Marlton, NJ: Toppings Get Top Billing at Luigi's Pizza Fresca
Luigi's Pizza Fresca
529 Old Marlton Pike, Marlton NJ 08053 (map); 856-810-8888; luigispizzafresca.com
The skinny: A crazy number of fresh toppings offers something for the whole family
Price: Slices $2.50; whole pies $11-$17
I'm not one to watch a movie just because it won an Oscar or to read a book because Oprah told me to, but when a pizza joint gets voted as South Jersey's Best Over the Top Toppings and Best Sicilian pizzeria, I'm going to make a point to stop in and see if they're right. Just to be contrary, you know.
Luigi's Pizza Fresca, the much-lauded pizzeria in question, has evolved from a single strip mall location into a mini-empire with three outposts in south Jersey and two across the river in Philadelphia. Its flagship in Marlton is an unassuming, though rigorously clean, counter service setup with gaudy neon accents for a little boardwalk flavor. The "fresh ideas in pizza," as the storefront advertises, are most definitely coming from the food and not the decor.
Despite an impressive list of specialty pies—the Caruso, with rosemary potatoes and red onions, sounded like a fever dream marrying Pizzeria Bianco with good old Jersey—the wall of pizzas available by the slice, with toppings stretching down the line, proved too irresistible. Both picky and indecisive pizza eaters will have a field day gazing through the glass at Luigi's, and those who wanted those crispy potatoes or a plate of broccoli rabe slicked with olive oil can get it on the side anyway.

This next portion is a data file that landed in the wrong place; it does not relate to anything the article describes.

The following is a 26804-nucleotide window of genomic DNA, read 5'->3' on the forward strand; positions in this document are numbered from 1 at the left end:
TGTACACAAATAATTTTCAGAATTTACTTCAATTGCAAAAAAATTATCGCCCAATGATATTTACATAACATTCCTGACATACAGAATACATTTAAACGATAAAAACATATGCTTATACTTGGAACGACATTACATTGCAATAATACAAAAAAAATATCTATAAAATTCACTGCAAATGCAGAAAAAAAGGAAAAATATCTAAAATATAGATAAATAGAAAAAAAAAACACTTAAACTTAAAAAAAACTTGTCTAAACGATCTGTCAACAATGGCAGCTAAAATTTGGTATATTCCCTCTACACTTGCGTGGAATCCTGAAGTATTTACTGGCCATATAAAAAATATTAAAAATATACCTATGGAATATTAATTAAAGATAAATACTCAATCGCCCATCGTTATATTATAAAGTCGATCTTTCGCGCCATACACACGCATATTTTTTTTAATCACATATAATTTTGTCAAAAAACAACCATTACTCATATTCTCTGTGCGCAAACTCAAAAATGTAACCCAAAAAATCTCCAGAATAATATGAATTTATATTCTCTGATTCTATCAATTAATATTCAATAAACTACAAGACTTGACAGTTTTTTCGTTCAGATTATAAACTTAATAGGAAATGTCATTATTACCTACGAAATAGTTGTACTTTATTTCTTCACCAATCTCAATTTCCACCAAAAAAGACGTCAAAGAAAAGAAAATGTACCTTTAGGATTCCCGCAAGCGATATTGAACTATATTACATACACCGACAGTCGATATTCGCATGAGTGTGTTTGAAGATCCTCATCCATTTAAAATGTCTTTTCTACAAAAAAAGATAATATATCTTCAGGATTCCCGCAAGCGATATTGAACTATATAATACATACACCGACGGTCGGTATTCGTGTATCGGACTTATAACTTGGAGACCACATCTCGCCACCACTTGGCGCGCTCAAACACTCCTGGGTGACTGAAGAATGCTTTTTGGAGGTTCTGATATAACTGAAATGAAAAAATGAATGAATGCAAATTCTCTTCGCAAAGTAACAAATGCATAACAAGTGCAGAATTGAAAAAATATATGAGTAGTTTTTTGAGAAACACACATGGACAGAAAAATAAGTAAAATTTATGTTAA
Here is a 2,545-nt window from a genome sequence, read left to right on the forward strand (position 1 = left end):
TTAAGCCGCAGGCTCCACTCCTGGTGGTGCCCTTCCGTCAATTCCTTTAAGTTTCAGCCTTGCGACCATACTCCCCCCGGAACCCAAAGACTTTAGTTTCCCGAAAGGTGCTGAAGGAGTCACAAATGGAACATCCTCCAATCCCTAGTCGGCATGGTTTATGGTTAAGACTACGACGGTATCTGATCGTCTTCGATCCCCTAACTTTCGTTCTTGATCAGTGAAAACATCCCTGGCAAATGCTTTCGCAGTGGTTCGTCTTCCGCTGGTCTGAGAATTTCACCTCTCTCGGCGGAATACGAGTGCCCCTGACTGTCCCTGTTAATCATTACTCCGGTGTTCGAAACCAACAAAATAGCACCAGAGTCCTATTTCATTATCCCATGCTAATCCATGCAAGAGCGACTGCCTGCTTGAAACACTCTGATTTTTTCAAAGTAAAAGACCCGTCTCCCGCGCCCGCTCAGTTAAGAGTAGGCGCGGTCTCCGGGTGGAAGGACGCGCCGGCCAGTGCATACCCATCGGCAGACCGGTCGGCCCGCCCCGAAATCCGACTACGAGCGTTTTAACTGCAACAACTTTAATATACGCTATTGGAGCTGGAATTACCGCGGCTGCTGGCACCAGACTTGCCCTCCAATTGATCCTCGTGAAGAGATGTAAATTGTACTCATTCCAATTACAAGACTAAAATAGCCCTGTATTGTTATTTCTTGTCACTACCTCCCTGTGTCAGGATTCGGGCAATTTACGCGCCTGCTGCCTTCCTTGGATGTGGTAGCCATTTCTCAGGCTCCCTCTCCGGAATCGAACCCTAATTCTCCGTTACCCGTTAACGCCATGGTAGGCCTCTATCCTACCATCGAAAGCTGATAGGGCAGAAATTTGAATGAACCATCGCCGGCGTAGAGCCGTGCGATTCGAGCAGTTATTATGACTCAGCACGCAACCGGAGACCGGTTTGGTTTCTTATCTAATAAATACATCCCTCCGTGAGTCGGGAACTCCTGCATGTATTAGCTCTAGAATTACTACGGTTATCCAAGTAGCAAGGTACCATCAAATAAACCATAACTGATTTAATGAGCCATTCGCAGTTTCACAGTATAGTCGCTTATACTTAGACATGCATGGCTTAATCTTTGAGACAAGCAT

It would likely have been lost in the carnivorously crowded meat lovers' pizza, but on its own, the house-made sausage shines (and glistens). Browned in its own fat, then shredded instead of being broken into large chunks, the fennel-flecked sausage covers each slice in copious, meltingly crisp piles. On another thin-crust slice, spoonfuls of fresh ricotta are downright indulgent when eaten by the mouthful but equally extravagant when smeared messily across the slice (with fingers, not forks, right?) to blend the creamy curds with fresh tomato sauce. The same ricotta comes on the baked ziti pizza as well as the Godfather, where it's compounded by prosciutto, pesto, mozzarella, and Parmesan. Lordy.
As for the Sicilian, further research is required to determine whether or not this particular version truly stands above the rest—first world problems, eh?—but those who think Philadelphia tomato pies are too thick and focaccia-like but grandma slices are just right will fare pretty well at Luigi's. With a buttery crunch from its time in the pan, the crispy undercarriage holds onto the simple, chunky tomato sauce and basic mozzarella admirably. Even non-corner slices carry a hefty swath of crust: the guys who stretch out the dough clearly have the ratio down pat.
The pizzas themselves proved the critics right, but the multi-generational family commandeering a whole section of tables for a banquet-style feast on a Friday afternoon was the unintentional best testimonial to Luigi's local fame. Everyone from the grandmother who stopped to say hi to a local doctor ("Remember? You fixed my daughter's wrist, and now I've got two grandkids' bar mitzvahs coming up. Bless you!") to the kids who'll presumably be bar mitzvah-ed soon, had their preferred order at the ready. ("Old fashioned!" "Ziti!")
They asked if they could borrow one of my chairs for the oversize brood—I should have volunteered my entire table so they'd join me and share a few more slices.
About the author: Casey Barber is the editor of Good. Food. Stories., a freelance food writer, and a transplanted Pittsburgher making the most of the Garden State. Find her on Twitter: @GoodFoodStories